He said and that, in one proposal, they’re proposing just 4,400 acres and the other alternative is just 1,300 acres. He pointed out that their biggest proposal covers about 4,400 acres. The number 52%, he explained, was meant to signify the full amount of limestone forests on the island.
Gervais said they tried to concentrate on public lands and did their best to identify areas that are public lands. “There are some areas that are a little tricky on Rota in terms of what’s public and what’s private,” he said.
Gervais said they were required by law to do this study. He said the law told them to look at the prehistoric, historic sites, and the limestone forests.
War in the Pacific and National Historical Park and American Memorial Park superintendent Barbara Alberti said that yesterday’s meeting had a great turnout. She thanked Rota Mayor Efraim M. Atalig and Mayor’s Office public information officer Ivan Mereb for setting up the location at a social hall on Rota, where people came in and voiced their concerns.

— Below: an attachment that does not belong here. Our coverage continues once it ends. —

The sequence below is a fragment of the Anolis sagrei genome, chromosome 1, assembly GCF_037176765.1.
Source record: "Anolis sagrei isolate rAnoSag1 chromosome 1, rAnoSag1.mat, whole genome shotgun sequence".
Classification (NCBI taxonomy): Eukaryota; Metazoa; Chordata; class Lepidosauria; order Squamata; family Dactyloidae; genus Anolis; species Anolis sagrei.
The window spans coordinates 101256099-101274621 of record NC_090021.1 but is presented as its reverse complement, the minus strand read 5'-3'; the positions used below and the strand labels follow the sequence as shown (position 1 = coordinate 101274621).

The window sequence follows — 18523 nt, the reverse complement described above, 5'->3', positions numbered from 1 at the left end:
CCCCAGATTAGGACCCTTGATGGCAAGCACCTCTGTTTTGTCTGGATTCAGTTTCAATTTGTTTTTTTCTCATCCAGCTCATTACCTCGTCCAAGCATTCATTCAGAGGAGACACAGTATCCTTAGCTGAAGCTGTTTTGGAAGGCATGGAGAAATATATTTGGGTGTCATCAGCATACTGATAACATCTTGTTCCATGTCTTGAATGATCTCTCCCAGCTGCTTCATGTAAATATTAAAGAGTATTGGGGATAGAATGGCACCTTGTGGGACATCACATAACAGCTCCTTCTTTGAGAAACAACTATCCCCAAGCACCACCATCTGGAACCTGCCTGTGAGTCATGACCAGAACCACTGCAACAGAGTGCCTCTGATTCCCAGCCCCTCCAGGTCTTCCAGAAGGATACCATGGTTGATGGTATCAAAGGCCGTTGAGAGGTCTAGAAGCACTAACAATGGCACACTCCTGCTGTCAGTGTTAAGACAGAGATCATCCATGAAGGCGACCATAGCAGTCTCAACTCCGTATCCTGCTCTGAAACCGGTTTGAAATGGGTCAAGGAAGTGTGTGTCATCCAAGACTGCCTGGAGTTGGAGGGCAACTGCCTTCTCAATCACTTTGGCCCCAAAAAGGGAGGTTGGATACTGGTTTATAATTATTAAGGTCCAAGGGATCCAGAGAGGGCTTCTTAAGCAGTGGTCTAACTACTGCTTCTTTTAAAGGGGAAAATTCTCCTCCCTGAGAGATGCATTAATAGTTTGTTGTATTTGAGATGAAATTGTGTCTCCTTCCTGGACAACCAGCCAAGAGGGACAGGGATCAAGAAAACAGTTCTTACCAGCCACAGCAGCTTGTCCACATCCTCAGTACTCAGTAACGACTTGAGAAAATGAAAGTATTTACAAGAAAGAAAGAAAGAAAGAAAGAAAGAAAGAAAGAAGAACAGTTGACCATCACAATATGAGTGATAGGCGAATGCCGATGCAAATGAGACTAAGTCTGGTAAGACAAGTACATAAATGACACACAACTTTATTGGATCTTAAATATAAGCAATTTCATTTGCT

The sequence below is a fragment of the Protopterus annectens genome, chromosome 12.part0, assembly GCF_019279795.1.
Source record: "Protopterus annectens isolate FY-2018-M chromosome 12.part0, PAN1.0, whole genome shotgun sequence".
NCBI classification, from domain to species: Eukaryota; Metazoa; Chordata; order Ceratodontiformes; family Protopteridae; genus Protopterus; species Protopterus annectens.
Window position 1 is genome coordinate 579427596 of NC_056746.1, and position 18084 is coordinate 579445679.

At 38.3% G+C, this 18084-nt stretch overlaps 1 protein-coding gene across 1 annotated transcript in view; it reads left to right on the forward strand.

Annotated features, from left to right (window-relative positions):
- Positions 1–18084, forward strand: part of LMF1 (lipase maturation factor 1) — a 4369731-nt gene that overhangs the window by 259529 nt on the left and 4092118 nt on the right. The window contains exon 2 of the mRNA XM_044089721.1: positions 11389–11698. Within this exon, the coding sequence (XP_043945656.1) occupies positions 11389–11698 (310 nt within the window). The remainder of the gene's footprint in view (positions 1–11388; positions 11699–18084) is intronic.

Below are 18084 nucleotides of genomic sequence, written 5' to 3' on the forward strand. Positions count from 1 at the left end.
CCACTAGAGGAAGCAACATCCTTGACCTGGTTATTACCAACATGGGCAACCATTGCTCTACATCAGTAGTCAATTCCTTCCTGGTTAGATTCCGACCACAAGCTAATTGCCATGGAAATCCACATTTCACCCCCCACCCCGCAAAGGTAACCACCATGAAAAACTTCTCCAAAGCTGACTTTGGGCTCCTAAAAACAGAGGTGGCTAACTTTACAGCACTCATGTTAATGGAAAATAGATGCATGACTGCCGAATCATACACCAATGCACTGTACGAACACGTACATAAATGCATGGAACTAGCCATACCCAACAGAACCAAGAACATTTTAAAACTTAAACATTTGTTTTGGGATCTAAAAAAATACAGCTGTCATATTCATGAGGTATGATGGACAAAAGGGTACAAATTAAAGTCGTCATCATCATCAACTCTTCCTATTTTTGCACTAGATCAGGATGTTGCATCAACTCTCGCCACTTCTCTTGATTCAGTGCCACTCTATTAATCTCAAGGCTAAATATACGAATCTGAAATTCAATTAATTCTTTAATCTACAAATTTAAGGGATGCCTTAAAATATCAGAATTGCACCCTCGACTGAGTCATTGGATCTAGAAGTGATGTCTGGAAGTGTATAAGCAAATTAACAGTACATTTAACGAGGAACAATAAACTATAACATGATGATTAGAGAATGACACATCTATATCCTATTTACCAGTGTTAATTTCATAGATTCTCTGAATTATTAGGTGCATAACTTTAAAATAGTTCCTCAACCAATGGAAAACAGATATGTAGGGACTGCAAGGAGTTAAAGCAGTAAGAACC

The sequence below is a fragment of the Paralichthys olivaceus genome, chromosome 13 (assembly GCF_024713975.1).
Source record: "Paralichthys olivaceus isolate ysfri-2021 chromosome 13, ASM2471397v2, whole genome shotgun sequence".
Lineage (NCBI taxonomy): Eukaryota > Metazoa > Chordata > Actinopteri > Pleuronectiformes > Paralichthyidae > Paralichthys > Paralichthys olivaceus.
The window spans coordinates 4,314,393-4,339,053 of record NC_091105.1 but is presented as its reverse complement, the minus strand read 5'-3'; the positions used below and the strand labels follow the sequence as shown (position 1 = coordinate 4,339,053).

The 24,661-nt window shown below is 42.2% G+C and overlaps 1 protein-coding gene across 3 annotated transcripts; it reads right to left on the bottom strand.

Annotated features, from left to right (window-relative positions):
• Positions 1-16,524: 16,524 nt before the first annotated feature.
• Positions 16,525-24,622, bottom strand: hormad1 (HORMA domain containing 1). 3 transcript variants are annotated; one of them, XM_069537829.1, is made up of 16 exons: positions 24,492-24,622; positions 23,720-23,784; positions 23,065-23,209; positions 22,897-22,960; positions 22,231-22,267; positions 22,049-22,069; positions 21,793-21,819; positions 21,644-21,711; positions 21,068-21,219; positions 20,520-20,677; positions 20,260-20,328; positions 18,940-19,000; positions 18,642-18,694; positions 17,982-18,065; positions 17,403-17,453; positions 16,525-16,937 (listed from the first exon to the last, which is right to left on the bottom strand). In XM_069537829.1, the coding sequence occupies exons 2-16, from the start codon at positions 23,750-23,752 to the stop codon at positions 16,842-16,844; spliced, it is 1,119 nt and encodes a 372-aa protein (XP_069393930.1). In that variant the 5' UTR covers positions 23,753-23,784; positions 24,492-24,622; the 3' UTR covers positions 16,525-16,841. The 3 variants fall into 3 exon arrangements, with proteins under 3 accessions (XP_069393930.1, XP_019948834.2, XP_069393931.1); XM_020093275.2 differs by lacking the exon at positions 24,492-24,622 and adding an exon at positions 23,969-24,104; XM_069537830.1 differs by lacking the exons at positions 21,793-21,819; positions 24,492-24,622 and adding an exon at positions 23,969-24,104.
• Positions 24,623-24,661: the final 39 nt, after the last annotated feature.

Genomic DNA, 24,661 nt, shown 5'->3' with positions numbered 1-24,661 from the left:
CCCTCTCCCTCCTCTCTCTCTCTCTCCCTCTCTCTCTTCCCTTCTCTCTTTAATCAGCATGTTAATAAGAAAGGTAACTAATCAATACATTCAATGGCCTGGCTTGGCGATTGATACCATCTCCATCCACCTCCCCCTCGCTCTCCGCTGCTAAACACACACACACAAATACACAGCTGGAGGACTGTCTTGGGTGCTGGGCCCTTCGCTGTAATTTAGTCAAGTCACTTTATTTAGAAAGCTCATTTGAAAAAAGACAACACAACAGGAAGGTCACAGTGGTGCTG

“I really think that this conversation has opened up a lot of good questions and ideas that the National Park Service will take into consideration. It’s been interesting to hear the viewpoints,” she said.
Alberti echoed Crispin Ogo in stating that the best way to get people’s voices heard is to write comments. She also encouraged the people to work with Delegate Gregorio Kilili C. Sablan (Ind-MP) on legislation.
“We will try to capture as many of the comments and questions from the chat, but also we’ve been recording this so that we can capture comments as best as we can, for what people said, but still providing them in writing is even much better,” she added.
The next meeting will be tomorrow, Saturday.
Justin Manglona, a former Rota casino commissioner, cited two private lands where latte stones are located. Manglona asked if NPS is going to pay the landowners based on the appraised value or they just going to take it without paying.
He said when the U.S. military wanted the 83-hectare Farallon de Medinilla for target practice, and they paid 2 cents per square meter of the island, or $20,600 for 100 years. “That’s the price of Farallon de Medinilla,” he said.